January finds us thinking we have already had our share of cold, and this year, some snow. Yet the colorful gardening catalogs keep us thinking that spring will return. The vegetable and flower gardens are certainly asleep until spring, but we can take a yard inventory from the dining room window and think about what we liked, what grew well and not so well, and begin to generally plan how we want our yard to look in 2021.
Sometimes life gets in the way of doing things on time, especially in the yard, and even if we know better. This past gardening season for homeowners may have had a way of pushing those garden activities back since our year has been so different in so many ways. The weather pattern is most likely to blame, and we have to blame something!
We have had some good weather to begin our fall cleanup efforts in the home landscape, and other days, it has been too cold and rainy to get out in the yard as we would have wanted. Those days have allowed us to see what else will need to be done before the “snow flies.” Master Gardeners continue to field calls remotely and a common one has been the abundance of weeds found as yard cleanup is progressing.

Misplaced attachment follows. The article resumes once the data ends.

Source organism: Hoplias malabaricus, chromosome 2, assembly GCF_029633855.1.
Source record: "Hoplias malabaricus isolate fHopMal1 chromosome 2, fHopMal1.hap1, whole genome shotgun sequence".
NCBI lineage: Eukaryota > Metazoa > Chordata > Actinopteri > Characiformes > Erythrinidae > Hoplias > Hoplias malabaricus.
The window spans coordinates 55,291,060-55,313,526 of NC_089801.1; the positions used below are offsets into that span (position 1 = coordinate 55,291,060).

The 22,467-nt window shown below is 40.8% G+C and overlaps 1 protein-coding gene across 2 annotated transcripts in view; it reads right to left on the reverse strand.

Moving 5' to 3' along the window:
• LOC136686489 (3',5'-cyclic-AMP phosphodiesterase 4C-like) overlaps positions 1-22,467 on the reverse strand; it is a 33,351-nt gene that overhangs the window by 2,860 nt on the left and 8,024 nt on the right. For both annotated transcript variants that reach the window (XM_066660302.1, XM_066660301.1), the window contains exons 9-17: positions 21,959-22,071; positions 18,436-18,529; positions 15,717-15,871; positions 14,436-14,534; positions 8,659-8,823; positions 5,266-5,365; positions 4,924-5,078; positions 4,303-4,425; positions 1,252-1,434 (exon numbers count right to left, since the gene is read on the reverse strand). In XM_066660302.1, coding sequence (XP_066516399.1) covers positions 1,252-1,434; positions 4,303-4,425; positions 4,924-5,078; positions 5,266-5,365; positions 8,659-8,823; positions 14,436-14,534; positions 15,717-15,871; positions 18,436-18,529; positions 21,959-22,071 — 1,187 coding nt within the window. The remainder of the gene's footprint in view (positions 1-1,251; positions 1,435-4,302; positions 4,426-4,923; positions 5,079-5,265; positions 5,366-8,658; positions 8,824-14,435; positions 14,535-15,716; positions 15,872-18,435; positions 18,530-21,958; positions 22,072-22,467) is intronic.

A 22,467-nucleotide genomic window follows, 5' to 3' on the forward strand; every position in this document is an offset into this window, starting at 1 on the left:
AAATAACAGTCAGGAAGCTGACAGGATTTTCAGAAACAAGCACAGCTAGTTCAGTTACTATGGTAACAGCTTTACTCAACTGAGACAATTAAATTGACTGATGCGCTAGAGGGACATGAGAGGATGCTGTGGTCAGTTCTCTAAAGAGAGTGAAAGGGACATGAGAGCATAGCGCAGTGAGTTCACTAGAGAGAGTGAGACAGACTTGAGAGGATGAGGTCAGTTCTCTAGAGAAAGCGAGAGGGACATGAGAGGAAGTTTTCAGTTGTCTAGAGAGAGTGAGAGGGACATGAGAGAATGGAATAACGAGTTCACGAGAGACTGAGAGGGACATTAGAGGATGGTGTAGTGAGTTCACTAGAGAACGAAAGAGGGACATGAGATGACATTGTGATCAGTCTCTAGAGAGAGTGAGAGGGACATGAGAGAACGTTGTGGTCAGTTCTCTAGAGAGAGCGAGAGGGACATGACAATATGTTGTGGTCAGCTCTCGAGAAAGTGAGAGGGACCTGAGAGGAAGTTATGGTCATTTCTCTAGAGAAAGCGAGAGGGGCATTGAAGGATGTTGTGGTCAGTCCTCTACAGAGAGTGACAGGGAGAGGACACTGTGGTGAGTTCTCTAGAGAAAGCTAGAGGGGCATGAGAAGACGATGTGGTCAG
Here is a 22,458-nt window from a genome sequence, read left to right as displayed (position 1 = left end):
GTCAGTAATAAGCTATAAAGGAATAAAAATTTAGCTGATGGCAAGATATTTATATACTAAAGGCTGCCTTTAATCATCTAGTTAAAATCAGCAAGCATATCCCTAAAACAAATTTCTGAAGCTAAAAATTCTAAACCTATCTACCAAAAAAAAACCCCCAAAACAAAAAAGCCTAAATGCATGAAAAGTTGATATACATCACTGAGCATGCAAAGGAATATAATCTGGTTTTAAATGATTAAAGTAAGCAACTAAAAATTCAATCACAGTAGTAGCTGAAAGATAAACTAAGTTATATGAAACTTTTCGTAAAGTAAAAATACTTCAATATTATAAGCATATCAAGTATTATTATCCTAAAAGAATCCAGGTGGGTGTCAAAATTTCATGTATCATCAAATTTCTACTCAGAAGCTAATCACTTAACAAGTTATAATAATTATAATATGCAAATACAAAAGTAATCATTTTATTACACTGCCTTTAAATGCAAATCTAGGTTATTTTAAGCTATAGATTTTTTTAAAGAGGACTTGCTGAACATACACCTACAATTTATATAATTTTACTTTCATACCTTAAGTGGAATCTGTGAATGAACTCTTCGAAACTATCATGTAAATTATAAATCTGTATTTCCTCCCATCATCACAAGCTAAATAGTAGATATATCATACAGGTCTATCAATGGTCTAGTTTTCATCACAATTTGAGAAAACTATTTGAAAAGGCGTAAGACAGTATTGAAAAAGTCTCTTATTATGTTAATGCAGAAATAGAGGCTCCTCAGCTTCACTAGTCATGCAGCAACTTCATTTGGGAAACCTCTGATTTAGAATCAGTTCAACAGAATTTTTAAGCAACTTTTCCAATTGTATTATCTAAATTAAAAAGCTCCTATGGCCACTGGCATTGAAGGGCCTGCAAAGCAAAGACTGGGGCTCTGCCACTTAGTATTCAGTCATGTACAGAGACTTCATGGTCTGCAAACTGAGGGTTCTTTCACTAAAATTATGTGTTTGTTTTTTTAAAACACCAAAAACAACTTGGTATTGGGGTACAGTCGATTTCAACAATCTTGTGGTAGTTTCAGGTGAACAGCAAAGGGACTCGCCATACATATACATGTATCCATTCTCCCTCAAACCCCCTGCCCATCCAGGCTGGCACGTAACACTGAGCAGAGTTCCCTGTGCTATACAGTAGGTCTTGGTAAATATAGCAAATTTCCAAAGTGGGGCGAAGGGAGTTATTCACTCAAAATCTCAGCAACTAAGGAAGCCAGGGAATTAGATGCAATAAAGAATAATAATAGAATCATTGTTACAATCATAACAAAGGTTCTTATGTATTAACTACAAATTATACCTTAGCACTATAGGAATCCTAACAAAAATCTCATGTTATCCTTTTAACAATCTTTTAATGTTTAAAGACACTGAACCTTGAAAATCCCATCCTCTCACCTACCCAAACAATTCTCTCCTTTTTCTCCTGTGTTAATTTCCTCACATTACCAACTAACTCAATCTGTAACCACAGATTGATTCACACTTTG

What a great time of year – crisp mornings, warming up to comfortable afternoons, with the opportunity to have that outdoor firepit going after dark.
October also signals the annual trip to a farm or farm stand for fall outdoor decorations including pumpkins, mums, flint corn with or without stalks, and an array of colorful gourds in weird shapes and textures.
There are still many activities in the yard that could be covered, but I am picking three timely topics to cover this week. They all have to do with one thing: soil.
There are more gardening tools than you can imagine, and once you start looking, it can be hard to choose from all the options out there. There are tools for the vegetable garden, flower beds, trees, shrubs and evergreens. Here are a few ideas to get you started:
Last week, I shared some tips for selecting a fresh, or “real,” Christmas tree. However, that is just one choice out there. Each year, households across America debate the decision of real vs. artificial for the family Christmas tree. Key points may include tradition, aesthetics, and, more recently, sustainability.